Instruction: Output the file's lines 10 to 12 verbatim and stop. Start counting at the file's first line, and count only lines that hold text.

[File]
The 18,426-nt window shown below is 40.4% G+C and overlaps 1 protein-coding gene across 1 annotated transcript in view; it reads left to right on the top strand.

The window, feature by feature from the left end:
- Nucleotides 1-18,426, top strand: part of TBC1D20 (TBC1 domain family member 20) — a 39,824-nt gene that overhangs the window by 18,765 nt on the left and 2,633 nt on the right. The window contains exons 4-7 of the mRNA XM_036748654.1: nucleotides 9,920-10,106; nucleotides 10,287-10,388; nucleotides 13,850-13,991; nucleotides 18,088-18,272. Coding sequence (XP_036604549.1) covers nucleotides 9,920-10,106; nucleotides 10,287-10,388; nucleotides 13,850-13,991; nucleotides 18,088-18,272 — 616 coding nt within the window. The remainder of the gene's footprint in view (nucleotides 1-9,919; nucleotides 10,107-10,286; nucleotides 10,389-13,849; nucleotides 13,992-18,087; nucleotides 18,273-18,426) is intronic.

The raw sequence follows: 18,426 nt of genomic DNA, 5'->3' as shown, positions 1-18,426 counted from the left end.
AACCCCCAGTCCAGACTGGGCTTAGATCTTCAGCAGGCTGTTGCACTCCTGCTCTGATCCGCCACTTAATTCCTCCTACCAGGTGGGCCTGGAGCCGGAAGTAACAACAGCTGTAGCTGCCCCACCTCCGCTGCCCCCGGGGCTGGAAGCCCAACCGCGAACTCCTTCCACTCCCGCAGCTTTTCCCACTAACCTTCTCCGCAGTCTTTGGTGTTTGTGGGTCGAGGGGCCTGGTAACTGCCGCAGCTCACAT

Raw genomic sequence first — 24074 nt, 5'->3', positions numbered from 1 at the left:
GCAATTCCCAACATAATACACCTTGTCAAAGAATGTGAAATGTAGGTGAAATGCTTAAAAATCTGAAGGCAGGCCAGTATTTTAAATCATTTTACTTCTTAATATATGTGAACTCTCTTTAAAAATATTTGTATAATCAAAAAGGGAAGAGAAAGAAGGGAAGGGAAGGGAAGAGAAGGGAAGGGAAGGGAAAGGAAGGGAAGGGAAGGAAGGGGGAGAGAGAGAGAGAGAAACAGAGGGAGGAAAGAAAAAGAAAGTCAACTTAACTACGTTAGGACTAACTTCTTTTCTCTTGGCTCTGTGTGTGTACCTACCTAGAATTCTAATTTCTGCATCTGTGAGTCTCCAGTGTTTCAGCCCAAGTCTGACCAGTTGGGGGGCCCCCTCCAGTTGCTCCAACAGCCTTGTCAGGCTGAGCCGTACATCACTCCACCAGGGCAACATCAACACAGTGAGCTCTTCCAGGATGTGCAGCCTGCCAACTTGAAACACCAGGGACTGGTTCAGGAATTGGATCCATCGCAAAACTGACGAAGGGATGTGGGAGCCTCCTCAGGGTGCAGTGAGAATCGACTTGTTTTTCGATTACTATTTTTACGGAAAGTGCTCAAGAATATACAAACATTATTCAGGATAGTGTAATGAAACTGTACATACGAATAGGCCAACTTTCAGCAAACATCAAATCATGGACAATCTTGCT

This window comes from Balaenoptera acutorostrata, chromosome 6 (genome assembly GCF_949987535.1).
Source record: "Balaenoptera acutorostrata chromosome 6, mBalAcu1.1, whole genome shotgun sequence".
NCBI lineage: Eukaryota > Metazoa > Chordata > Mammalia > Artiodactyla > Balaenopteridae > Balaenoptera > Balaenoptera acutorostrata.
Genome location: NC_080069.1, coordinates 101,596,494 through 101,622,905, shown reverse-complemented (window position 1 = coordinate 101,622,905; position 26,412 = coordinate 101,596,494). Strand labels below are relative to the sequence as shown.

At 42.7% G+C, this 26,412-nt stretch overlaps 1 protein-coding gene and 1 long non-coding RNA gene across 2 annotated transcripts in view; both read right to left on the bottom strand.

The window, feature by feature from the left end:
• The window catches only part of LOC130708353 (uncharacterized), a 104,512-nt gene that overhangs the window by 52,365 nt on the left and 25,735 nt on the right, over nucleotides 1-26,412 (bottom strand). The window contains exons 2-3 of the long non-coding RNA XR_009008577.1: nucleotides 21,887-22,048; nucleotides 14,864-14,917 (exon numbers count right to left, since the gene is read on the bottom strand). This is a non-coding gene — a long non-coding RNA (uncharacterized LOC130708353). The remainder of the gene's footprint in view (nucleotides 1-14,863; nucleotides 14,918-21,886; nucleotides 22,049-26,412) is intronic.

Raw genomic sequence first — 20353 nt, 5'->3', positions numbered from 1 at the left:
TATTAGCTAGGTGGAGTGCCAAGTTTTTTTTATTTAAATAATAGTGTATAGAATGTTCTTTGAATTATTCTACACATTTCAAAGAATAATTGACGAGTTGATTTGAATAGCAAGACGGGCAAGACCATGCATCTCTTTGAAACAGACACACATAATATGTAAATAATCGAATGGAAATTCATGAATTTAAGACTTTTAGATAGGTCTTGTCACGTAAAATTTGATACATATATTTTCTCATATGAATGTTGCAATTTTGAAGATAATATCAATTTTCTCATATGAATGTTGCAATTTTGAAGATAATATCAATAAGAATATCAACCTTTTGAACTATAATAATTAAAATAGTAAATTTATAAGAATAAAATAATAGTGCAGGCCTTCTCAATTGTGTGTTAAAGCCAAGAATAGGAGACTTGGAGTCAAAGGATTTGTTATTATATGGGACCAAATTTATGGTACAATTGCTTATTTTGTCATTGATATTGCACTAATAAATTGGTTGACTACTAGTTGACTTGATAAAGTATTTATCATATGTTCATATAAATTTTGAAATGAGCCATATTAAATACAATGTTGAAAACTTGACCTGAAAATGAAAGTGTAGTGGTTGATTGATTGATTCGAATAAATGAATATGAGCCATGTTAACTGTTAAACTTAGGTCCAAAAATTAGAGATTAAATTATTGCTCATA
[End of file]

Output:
NCBI lineage: Eukaryota > Metazoa > Chordata > Mammalia > Artiodactyla > Balaenopteridae > Balaenoptera > Balaenoptera acutorostrata.
Genome location: NC_080069.1, coordinates 101,596,494 through 101,622,905, shown reverse-complemented (window position 1 = coordinate 101,622,905; position 26,412 = coordinate 101,596,494). Strand labels below are relative to the sequence as shown.

At 42.7% G+C, this 26,412-nt stretch overlaps 1 protein-coding gene and 1 long non-coding RNA gene across 2 annotated transcripts in view; both read right to left on the bottom strand.